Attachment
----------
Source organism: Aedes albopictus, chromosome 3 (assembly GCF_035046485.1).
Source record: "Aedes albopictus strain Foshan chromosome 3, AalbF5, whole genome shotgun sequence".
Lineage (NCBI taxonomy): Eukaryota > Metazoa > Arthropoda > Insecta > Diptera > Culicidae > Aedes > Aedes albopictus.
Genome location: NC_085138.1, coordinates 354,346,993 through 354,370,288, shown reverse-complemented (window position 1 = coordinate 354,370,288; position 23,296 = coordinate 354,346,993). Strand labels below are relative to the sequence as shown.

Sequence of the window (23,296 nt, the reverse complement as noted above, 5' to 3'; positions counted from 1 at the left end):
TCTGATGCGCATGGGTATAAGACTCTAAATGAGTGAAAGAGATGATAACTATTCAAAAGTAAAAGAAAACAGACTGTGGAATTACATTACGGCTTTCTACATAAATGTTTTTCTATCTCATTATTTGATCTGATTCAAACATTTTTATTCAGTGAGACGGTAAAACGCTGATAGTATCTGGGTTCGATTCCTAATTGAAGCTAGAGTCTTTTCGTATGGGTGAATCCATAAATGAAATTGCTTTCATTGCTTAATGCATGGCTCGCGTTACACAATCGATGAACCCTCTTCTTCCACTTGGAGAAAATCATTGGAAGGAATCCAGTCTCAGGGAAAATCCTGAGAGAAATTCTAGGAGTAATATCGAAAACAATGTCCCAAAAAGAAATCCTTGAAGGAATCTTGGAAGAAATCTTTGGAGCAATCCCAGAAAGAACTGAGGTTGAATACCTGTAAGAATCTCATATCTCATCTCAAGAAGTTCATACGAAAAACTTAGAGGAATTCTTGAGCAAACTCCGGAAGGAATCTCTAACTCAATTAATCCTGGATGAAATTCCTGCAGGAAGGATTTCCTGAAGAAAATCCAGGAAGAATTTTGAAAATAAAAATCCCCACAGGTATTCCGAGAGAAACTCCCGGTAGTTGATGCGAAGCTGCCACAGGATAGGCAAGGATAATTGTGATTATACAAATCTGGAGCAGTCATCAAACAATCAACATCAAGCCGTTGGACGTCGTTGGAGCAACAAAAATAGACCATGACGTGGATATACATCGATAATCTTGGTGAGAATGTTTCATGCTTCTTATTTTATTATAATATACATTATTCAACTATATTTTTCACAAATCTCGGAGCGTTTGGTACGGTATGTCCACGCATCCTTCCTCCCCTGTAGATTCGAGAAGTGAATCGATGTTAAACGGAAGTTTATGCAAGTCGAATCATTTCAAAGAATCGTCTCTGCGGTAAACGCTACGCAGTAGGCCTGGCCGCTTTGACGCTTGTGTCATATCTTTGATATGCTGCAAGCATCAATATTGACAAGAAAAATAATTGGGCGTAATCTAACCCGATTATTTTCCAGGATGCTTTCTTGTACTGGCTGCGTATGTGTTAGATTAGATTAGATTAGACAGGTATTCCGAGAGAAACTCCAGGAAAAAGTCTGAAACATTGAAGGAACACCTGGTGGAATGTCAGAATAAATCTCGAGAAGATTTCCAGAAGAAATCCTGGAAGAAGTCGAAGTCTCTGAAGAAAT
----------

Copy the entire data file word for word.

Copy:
Source organism: Aedes albopictus, chromosome 3 (assembly GCF_035046485.1).
Source record: "Aedes albopictus strain Foshan chromosome 3, AalbF5, whole genome shotgun sequence".
Lineage (NCBI taxonomy): Eukaryota > Metazoa > Arthropoda > Insecta > Diptera > Culicidae > Aedes > Aedes albopictus.
Genome location: NC_085138.1, coordinates 354,346,993 through 354,370,288, shown reverse-complemented (window position 1 = coordinate 354,370,288; position 23,296 = coordinate 354,346,993). Strand labels below are relative to the sequence as shown.

Sequence of the window (23,296 nt, the reverse complement as noted above, 5' to 3'; positions counted from 1 at the left end):
TCTGATGCGCATGGGTATAAGACTCTAAATGAGTGAAAGAGATGATAACTATTCAAAAGTAAAAGAAAACAGACTGTGGAATTACATTACGGCTTTCTACATAAATGTTTTTCTATCTCATTATTTGATCTGATTCAAACATTTTTATTCAGTGAGACGGTAAAACGCTGATAGTATCTGGGTTCGATTCCTAATTGAAGCTAGAGTCTTTTCGTATGGGTGAATCCATAAATGAAATTGCTTTCATTGCTTAATGCATGGCTCGCGTTACACAATCGATGAACCCTCTTCTTCCACTTGGAGAAAATCATTGGAAGGAATCCAGTCTCAGGGAAAATCCTGAGAGAAATTCTAGGAGTAATATCGAAAACAATGTCCCAAAAAGAAATCCTTGAAGGAATCTTGGAAGAAATCTTTGGAGCAATCCCAGAAAGAACTGAGGTTGAATACCTGTAAGAATCTCATATCTCATCTCAAGAAGTTCATACGAAAAACTTAGAGGAATTCTTGAGCAAACTCCGGAAGGAATCTCTAACTCAATTAATCCTGGATGAAATTCCTGCAGGAAGGATTTCCTGAAGAAAATCCAGGAAGAATTTTGAAAATAAAAATCCCCACAGGTATTCCGAGAGAAACTCCCGGTAGTTGATGCGAAGCTGCCACAGGATAGGCAAGGATAATTGTGATTATACAAATCTGGAGCAGTCATCAAACAATCAACATCAAGCCGTTGGACGTCGTTGGAGCAACAAAAATAGACCATGACGTGGATATACATCGATAATCTTGGTGAGAATGTTTCATGCTTCTTATTTTATTATAATATACATTATTCAACTATATTTTTCACAAATCTCGGAGCGTTTGGTACGGTATGTCCACGCATCCTTCCTCCCCTGTAGATTCGAGAAGTGAATCGATGTTAAACGGAAGTTTATGCAAGTCGAATCATTTCAAAGAATCGTCTCTGCGGTAAACGCTACGCAGTAGGCCTGGCCGCTTTGACGCTTGTGTCATATCTTTGATATGCTGCAAGCATCAATATTGACAAGAAAAATAATTGGGCGTAATCTAACCCGATTATTTTCCAGGATGCTTTCTTGTACTGGCTGCGTATGTGTTAGATTAGATTAGATTAGACAGGTATTCCGAGAGAAACTCCAGGAAAAAGTCTGAAACATTGAAGGAACACCTGGTGGAATGTCAGAATAAATCTCGAGAAGATTTCCAGAAGAAATCCTGGAAGAAGTCGAAGTCTCTGAAGAAAT